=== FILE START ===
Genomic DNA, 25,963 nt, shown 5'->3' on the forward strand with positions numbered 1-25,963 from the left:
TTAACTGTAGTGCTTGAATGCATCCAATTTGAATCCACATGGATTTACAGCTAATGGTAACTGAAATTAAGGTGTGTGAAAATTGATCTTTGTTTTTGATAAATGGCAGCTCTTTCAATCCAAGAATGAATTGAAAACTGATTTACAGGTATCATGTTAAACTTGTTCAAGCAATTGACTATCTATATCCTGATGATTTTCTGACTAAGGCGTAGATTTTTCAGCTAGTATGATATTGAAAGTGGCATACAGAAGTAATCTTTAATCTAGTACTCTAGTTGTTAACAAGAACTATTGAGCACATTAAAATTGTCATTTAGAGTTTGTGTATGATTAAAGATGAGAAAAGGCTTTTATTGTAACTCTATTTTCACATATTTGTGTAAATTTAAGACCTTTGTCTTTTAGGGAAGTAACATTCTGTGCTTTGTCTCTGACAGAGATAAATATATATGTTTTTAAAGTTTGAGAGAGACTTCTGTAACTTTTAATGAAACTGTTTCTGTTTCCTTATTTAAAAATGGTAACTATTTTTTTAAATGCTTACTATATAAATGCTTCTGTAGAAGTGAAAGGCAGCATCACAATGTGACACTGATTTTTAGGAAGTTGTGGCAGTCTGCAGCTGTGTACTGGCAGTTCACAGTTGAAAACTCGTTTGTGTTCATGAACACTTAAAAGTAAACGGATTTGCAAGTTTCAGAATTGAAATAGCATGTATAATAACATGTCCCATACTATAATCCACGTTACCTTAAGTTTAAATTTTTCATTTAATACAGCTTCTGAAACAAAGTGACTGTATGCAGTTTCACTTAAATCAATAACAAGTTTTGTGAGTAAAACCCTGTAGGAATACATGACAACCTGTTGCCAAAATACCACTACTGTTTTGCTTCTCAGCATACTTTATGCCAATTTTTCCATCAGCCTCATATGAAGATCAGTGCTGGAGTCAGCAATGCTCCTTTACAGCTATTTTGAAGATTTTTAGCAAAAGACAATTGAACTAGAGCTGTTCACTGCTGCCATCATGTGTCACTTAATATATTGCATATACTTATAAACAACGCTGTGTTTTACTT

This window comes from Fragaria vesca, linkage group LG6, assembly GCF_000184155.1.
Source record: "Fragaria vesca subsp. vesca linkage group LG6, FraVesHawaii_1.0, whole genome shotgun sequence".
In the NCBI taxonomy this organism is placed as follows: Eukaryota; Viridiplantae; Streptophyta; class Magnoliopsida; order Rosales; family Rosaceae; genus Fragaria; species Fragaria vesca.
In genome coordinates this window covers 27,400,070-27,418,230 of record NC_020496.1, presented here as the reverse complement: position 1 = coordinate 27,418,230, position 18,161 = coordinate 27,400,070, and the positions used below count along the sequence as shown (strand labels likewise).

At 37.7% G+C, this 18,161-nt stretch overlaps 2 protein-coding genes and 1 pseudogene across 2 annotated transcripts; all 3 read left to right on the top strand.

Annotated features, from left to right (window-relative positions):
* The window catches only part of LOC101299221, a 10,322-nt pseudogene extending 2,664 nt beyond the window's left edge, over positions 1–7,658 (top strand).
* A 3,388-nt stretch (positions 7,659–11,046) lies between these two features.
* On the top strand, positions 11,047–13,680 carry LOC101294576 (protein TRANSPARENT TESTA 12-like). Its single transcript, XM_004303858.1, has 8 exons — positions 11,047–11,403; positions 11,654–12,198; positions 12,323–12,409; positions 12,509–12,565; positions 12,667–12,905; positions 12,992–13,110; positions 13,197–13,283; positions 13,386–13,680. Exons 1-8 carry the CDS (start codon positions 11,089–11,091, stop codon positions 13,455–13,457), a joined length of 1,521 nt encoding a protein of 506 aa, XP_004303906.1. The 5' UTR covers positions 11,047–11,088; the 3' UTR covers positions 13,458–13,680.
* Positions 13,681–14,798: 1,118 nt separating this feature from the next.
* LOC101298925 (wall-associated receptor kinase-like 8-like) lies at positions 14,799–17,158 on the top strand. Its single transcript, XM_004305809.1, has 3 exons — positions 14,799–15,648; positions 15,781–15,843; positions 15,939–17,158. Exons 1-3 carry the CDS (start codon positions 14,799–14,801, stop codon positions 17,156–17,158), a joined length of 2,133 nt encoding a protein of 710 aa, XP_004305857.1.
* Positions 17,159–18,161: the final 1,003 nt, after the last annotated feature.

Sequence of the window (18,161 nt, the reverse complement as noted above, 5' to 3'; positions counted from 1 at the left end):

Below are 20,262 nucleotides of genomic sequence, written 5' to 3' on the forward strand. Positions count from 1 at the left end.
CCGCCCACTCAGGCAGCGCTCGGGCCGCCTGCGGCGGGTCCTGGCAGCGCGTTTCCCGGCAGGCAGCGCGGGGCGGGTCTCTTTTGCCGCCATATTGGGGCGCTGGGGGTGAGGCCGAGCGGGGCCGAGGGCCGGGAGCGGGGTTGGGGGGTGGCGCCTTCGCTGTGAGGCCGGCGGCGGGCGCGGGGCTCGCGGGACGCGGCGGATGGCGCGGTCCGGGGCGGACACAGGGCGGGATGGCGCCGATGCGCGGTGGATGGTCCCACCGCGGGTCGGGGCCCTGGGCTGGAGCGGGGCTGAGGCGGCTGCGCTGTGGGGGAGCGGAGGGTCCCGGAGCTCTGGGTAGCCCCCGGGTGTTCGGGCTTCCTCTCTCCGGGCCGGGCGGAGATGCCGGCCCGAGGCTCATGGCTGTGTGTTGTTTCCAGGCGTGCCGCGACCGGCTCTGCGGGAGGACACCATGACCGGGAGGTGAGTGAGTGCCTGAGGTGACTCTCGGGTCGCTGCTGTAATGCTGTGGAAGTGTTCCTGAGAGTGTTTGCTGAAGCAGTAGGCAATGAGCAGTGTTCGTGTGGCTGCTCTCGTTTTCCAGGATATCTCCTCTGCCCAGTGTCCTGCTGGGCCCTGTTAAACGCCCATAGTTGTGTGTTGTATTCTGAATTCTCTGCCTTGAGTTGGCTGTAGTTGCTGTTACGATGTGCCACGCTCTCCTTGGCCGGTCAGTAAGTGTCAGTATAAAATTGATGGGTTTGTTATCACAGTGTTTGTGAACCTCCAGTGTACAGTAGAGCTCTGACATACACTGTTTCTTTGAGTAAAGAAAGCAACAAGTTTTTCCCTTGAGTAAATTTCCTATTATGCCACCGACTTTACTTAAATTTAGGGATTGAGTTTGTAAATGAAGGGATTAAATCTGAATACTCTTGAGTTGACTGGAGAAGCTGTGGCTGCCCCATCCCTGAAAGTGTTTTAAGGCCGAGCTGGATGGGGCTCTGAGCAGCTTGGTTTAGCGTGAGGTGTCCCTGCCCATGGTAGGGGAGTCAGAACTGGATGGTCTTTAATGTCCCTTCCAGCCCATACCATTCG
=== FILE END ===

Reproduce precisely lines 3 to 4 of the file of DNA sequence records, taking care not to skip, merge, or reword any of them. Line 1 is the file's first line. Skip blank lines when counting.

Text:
This window comes from Fragaria vesca, linkage group LG6, assembly GCF_000184155.1.
Source record: "Fragaria vesca subsp. vesca linkage group LG6, FraVesHawaii_1.0, whole genome shotgun sequence".